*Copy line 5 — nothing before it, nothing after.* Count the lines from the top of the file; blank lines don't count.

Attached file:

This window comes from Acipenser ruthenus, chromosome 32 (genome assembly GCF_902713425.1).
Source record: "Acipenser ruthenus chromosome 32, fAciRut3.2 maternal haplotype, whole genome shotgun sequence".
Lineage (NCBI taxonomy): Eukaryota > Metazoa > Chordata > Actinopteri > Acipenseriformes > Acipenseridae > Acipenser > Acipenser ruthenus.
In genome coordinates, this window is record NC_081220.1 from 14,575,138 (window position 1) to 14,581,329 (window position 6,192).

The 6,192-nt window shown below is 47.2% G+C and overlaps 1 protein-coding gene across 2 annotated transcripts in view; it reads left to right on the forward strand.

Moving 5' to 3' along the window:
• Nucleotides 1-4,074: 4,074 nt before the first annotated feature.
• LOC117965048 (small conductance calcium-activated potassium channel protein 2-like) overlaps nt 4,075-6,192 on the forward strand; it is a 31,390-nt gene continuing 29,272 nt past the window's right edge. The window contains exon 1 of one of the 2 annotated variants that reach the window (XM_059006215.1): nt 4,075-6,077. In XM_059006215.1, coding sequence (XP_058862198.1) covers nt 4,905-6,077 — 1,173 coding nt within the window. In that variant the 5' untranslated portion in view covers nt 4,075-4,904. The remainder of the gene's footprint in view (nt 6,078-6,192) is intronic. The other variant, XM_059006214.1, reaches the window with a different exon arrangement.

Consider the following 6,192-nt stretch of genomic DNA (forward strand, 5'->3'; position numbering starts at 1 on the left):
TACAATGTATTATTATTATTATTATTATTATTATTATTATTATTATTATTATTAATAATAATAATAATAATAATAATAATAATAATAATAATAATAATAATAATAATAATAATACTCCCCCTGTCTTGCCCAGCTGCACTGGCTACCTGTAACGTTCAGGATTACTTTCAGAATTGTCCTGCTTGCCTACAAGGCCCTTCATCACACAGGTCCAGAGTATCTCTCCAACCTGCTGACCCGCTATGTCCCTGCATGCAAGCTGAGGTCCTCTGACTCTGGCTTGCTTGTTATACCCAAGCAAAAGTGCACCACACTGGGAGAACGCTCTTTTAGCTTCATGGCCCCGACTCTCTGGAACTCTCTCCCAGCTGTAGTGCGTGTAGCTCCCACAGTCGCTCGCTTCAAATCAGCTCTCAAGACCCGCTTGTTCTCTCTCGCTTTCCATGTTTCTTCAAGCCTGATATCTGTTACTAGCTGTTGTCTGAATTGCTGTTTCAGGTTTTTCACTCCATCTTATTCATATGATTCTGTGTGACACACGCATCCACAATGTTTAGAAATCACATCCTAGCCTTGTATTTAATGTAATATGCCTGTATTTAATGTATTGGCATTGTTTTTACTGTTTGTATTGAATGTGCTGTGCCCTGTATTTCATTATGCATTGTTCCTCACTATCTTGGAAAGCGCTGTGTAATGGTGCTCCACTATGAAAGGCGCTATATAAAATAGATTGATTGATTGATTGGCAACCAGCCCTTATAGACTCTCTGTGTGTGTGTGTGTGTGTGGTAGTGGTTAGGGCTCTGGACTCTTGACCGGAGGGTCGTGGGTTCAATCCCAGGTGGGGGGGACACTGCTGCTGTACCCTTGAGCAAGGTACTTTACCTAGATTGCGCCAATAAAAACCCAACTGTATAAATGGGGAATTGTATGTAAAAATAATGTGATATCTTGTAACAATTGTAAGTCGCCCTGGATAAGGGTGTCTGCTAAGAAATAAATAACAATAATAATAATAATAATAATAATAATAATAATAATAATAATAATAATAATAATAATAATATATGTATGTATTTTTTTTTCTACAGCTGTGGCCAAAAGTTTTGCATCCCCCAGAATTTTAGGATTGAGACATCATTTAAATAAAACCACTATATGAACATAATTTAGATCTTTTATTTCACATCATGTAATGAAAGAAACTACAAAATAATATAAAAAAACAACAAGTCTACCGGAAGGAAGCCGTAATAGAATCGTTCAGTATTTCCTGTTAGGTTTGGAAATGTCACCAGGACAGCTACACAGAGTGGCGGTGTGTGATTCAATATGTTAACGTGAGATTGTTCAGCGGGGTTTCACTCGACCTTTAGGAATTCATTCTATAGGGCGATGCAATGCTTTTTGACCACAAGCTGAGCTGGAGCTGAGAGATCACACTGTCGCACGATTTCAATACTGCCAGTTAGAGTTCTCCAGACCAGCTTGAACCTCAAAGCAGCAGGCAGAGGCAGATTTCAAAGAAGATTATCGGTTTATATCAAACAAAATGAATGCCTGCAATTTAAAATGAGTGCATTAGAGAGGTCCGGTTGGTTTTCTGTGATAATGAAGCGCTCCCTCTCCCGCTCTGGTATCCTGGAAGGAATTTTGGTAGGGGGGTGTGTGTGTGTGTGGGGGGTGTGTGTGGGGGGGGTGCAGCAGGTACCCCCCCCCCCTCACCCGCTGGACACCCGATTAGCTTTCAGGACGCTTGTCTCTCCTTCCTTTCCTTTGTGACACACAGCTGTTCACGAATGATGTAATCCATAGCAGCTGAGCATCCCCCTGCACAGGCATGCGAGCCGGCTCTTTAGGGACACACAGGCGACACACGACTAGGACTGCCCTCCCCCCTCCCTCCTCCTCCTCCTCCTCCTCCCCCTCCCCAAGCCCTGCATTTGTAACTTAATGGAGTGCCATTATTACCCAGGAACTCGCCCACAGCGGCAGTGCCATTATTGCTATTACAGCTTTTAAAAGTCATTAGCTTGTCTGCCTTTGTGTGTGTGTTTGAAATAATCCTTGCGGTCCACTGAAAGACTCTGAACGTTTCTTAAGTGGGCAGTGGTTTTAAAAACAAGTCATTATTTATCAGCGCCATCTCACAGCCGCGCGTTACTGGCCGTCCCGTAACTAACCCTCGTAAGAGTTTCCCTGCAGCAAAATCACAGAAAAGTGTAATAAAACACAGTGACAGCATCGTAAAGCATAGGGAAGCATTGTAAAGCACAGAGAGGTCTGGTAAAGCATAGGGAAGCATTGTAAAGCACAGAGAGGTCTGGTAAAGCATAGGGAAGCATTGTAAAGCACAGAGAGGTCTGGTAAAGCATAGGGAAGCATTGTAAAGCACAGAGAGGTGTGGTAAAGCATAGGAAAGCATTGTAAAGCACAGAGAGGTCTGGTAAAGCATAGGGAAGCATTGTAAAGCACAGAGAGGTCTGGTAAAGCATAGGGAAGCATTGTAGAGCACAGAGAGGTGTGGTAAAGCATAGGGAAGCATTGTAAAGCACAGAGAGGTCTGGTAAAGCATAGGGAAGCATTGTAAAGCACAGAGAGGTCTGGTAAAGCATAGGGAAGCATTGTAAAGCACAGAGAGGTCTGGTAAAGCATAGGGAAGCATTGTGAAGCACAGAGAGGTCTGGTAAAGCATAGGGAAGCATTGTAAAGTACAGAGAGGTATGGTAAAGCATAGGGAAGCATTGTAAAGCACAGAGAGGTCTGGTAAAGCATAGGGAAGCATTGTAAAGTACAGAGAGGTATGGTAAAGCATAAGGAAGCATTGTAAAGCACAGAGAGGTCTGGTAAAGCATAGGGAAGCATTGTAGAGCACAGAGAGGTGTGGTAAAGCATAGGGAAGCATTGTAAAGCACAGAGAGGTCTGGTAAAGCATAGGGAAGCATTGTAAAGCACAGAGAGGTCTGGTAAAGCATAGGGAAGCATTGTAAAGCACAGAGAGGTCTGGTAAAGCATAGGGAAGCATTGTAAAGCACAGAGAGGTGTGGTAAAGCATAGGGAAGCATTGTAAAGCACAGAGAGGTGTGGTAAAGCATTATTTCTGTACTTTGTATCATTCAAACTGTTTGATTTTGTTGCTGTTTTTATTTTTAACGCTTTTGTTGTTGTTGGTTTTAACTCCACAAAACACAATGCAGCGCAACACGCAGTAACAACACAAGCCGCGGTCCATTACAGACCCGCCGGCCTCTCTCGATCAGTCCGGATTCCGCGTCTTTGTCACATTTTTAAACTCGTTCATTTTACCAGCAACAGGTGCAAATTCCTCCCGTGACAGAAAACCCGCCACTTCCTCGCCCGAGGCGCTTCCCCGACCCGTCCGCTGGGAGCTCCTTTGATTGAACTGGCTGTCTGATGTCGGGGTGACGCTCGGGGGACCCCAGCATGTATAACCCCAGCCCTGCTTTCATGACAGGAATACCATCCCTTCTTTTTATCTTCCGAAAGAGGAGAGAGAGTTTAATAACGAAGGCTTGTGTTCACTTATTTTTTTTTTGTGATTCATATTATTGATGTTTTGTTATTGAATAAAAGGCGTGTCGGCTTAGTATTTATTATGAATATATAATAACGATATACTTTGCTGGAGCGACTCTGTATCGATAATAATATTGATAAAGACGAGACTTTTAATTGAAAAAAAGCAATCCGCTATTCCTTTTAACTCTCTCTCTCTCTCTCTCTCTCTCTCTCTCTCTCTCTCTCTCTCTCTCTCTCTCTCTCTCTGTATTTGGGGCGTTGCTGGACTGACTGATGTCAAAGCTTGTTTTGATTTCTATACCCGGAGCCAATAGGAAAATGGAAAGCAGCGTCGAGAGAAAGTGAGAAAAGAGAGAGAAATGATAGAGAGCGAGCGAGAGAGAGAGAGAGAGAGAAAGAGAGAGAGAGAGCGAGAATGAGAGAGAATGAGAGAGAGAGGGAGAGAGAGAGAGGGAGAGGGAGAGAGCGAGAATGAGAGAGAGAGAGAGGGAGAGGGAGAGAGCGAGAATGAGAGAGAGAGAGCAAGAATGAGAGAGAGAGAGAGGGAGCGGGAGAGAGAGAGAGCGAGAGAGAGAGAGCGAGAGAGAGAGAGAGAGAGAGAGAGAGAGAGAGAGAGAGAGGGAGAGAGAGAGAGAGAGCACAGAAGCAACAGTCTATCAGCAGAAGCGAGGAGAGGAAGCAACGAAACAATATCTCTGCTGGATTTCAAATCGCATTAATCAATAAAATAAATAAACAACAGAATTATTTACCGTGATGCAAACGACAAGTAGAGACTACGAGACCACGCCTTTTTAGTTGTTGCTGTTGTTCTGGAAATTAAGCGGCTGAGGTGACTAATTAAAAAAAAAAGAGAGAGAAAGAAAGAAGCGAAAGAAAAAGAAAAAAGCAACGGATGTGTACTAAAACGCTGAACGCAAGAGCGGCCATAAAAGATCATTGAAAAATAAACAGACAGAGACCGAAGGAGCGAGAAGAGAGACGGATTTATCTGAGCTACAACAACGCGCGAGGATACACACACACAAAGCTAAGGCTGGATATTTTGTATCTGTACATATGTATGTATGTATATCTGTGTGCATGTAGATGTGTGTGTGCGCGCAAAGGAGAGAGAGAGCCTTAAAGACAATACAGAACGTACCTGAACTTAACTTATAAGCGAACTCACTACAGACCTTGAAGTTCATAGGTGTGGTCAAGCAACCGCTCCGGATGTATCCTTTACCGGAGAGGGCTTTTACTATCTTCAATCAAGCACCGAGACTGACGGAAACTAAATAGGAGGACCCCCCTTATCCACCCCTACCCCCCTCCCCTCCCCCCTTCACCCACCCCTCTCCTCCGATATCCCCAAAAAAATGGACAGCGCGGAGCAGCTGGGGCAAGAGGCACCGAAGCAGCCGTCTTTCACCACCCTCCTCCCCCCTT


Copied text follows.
The 6,192-nt window shown below is 47.2% G+C and overlaps 1 protein-coding gene across 2 annotated transcripts in view; it reads left to right on the forward strand.